I have mediawiki installed in my local machine. I had to use a form outside wiki which asks the user to upload files with the wiki username and password. In order to achieve this I went through the database and found in the user table a user's password: :B:4700e0cf:6f650d779329f7d4de5dffe728bf30d8 which was in the user_password column which is a tinyblob(opened the bin file got from db and got the above password). So my question is:

How do I check this with the password entered by the user in the external form?

In what form(encryption) this password is saved in the database?

  • 1
    Find the mediawiki login code and check what they use? – Martijn Dec 15 '14 at 10:48
  • @Martijn: I tried, but I couldn't. – arshad Dec 15 '14 at 10:50
  • @ArshadMuhammed Why not? – William Edwards Dec 15 '14 at 19:17

B in this password means that this encryption uses random salt, than md5(saltWithDash . md5(password)).

If you want to check user input with password from database, you need to extract salt from password and combine user password with that salt. Next, compare this two hashes, and if matches, user password is valid.


        $password = 'password'; // user input

        $storedPassword = ':B:838c83e1:e4ab7024509eef084cdabd03d8b2972c'; // password from database, password is "password" (without quotes).

        //extract salt from password
        $salt = explode(':', $storedPassword);

        // salt is stored in $salt[2], use print_r($salt) to check

        $hashUserPassword = ':B:' . $salt[2] . ':' . md5($salt[2] . '-' . md5($password));  // hashing user password in same method as wikimedia, hash will be the same as password from database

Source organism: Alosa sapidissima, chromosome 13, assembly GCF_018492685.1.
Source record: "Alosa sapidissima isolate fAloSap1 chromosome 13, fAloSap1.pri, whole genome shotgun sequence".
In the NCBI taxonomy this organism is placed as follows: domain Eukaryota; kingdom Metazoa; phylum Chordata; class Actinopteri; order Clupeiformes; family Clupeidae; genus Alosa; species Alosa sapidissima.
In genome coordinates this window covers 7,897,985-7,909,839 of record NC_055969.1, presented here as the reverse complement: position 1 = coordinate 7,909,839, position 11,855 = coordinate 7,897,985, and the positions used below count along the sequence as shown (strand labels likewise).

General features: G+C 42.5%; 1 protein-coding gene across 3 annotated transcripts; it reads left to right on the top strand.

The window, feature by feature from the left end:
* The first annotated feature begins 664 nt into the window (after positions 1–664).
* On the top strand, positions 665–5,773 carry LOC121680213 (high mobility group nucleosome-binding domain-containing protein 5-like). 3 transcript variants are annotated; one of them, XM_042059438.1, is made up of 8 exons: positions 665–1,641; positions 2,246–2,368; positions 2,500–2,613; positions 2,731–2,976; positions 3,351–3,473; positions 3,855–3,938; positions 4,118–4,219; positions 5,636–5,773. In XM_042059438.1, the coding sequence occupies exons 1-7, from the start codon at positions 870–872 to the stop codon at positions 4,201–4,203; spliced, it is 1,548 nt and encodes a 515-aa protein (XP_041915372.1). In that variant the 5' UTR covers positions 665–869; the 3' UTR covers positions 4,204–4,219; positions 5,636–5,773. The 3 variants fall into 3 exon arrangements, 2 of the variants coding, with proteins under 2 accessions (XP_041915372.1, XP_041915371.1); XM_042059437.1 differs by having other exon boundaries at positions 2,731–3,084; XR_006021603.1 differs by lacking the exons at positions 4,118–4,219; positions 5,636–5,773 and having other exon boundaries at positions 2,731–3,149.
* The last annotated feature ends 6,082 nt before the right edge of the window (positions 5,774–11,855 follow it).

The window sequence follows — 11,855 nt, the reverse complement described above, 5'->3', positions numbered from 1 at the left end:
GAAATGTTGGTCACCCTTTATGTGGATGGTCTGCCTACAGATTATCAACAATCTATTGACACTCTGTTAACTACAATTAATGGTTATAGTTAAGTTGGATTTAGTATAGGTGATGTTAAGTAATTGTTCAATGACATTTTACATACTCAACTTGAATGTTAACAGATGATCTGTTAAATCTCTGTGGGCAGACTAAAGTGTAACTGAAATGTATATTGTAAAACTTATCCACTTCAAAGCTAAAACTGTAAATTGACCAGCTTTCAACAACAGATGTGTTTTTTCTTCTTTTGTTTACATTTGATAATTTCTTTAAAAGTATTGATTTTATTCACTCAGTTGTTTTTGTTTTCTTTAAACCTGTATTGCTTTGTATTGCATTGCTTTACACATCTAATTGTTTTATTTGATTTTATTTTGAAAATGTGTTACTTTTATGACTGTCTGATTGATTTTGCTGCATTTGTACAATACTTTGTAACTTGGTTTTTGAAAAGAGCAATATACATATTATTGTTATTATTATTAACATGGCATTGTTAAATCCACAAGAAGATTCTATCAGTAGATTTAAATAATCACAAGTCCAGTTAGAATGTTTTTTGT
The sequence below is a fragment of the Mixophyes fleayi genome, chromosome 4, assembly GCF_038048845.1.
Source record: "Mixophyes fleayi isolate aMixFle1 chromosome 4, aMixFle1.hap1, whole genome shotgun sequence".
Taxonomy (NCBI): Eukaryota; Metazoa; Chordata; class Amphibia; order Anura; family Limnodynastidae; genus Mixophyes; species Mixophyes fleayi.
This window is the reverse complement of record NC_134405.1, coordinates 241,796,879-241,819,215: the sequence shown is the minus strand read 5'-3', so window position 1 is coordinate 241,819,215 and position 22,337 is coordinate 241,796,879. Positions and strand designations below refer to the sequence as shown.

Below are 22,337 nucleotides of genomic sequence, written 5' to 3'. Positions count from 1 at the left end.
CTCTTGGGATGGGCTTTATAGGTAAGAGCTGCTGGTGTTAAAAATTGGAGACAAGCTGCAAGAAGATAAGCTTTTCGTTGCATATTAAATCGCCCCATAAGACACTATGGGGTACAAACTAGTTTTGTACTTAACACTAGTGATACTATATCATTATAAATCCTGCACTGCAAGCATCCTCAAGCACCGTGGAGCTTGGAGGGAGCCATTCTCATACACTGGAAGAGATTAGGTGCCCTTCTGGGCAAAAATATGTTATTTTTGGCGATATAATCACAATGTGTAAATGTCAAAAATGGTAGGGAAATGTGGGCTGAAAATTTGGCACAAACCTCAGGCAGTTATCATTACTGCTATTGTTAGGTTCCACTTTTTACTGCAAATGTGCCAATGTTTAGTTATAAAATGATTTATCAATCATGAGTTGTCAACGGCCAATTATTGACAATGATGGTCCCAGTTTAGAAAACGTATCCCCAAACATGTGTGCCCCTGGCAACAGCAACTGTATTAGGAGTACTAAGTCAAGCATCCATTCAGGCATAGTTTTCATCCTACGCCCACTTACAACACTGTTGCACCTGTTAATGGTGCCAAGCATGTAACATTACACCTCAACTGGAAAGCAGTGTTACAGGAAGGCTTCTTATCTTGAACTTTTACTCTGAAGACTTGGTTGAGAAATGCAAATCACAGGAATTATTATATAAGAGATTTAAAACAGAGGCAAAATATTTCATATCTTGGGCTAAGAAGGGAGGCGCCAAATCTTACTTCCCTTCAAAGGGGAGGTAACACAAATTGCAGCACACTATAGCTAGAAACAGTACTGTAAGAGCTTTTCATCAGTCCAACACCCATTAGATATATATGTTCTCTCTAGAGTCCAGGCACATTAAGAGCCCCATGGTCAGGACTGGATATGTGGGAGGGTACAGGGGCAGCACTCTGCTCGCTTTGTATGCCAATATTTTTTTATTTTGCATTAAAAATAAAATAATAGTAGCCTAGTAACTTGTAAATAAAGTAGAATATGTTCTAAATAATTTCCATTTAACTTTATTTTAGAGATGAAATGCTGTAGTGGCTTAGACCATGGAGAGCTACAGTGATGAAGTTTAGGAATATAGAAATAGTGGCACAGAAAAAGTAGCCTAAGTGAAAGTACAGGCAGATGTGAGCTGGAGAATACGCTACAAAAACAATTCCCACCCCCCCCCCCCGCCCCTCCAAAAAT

//compare this two passwords

        if ($storedPassword === $hashUserPassword) {
            // Log user
        } else {
            // Wrong password
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  • Is the salt same for all users? I think it is not... – arshad Dec 16 '14 at 2:57
  • No,it isn't. But,registering an user is mediawiki job,so you only need to pull user info from database and compare username and password from users form with username and password from database. When you pull passwors from database,salt is part of the password and you extract it with explode(). Salt is random string,and every user have different salt for security reasons. – Aleksandar Dec 16 '14 at 3:01
  • I get it, but are you sure that the salt is not produced with something else like userid? And is this the way mediawiki check passwords? – arshad Dec 16 '14 at 3:15
  • Salt is just junk of data, and combined with real password, and hashed together will improve protection of password decryption. This is most common way. Plain password in database is worst case. Hashing password with hashing algorithms will do the job for small web sites, but wit rainbow tables it is possible to find hashed password. But,if you combine salt (random data) with password, hash will newer be the same. Than, hash user input with same salt, and if this two matches,user has provide valid password. Search on google for like 'hashing password with salt' – Aleksandar Dec 16 '14 at 3:23
  • The password id stored as BLOB. How do I retrieve the hashed password from the blob? – arshad Dec 16 '14 at 3:57

Hope this helps someone: This is how mediawiki saves the user password in the database.

Please see @Aleksander's answer for more details.

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